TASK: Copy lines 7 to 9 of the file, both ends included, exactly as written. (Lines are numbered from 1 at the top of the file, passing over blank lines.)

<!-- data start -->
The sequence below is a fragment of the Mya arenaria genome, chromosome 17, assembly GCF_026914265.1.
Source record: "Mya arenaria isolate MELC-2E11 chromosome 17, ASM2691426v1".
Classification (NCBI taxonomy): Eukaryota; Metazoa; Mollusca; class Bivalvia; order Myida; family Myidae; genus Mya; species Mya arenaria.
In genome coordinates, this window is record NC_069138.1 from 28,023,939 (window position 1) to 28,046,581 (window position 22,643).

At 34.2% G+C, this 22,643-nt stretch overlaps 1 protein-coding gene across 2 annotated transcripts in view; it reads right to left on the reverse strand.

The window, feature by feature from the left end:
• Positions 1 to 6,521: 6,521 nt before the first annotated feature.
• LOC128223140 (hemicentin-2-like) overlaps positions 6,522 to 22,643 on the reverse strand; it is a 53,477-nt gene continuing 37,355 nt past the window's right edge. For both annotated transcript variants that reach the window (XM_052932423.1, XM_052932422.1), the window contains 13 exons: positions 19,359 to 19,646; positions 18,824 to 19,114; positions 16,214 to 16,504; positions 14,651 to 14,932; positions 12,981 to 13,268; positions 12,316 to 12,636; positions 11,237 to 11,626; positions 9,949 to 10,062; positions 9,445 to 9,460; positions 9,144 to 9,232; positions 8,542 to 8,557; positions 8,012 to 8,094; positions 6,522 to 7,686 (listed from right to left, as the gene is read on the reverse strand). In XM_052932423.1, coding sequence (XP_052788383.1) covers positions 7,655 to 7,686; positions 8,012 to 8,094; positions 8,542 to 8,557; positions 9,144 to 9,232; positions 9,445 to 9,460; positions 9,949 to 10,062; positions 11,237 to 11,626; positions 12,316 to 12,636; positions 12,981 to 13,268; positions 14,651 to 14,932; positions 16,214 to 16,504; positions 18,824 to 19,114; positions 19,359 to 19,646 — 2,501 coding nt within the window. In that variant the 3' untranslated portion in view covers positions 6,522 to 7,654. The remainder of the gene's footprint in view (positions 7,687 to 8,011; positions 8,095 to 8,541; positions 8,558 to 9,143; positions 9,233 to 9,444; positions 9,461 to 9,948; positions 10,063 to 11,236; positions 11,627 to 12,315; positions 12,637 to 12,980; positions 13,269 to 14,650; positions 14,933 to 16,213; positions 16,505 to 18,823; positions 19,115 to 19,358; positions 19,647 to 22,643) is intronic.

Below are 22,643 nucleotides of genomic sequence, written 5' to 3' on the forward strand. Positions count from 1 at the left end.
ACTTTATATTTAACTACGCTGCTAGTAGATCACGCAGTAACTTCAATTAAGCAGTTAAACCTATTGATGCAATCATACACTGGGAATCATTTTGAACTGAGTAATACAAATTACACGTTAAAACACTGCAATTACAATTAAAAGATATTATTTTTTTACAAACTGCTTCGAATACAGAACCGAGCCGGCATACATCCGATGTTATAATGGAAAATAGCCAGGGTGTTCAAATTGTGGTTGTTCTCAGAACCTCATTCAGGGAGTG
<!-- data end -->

• Positions 1 to 6,521: 6,521 nt before the first annotated feature.
• LOC128223140 (hemicentin-2-like) overlaps positions 6,522 to 22,643 on the reverse strand; it is a 53,477-nt gene continuing 37,355 nt past the window's right edge. For both annotated transcript variants that reach the window (XM_052932423.1, XM_052932422.1), the window contains 13 exons: positions 19,359 to 19,646; positions 18,824 to 19,114; positions 16,214 to 16,504; positions 14,651 to 14,932; positions 12,981 to 13,268; positions 12,316 to 12,636; positions 11,237 to 11,626; positions 9,949 to 10,062; positions 9,445 to 9,460; positions 9,144 to 9,232; positions 8,542 to 8,557; positions 8,012 to 8,094; positions 6,522 to 7,686 (listed from right to left, as the gene is read on the reverse strand). In XM_052932423.1, coding sequence (XP_052788383.1) covers positions 7,655 to 7,686; positions 8,012 to 8,094; positions 8,542 to 8,557; positions 9,144 to 9,232; positions 9,445 to 9,460; positions 9,949 to 10,062; positions 11,237 to 11,626; positions 12,316 to 12,636; positions 12,981 to 13,268; positions 14,651 to 14,932; positions 16,214 to 16,504; positions 18,824 to 19,114; positions 19,359 to 19,646 — 2,501 coding nt within the window. In that variant the 3' untranslated portion in view covers positions 6,522 to 7,654. The remainder of the gene's footprint in view (positions 7,687 to 8,011; positions 8,095 to 8,541; positions 8,558 to 9,143; positions 9,233 to 9,444; positions 9,461 to 9,948; positions 10,063 to 11,236; positions 11,627 to 12,315; positions 12,637 to 12,980; positions 13,269 to 14,650; positions 14,933 to 16,213; positions 16,505 to 18,823; positions 19,115 to 19,358; positions 19,647 to 22,643) is intronic.

Below are 22,643 nucleotides of genomic sequence, written 5' to 3' on the forward strand. Positions count from 1 at the left end.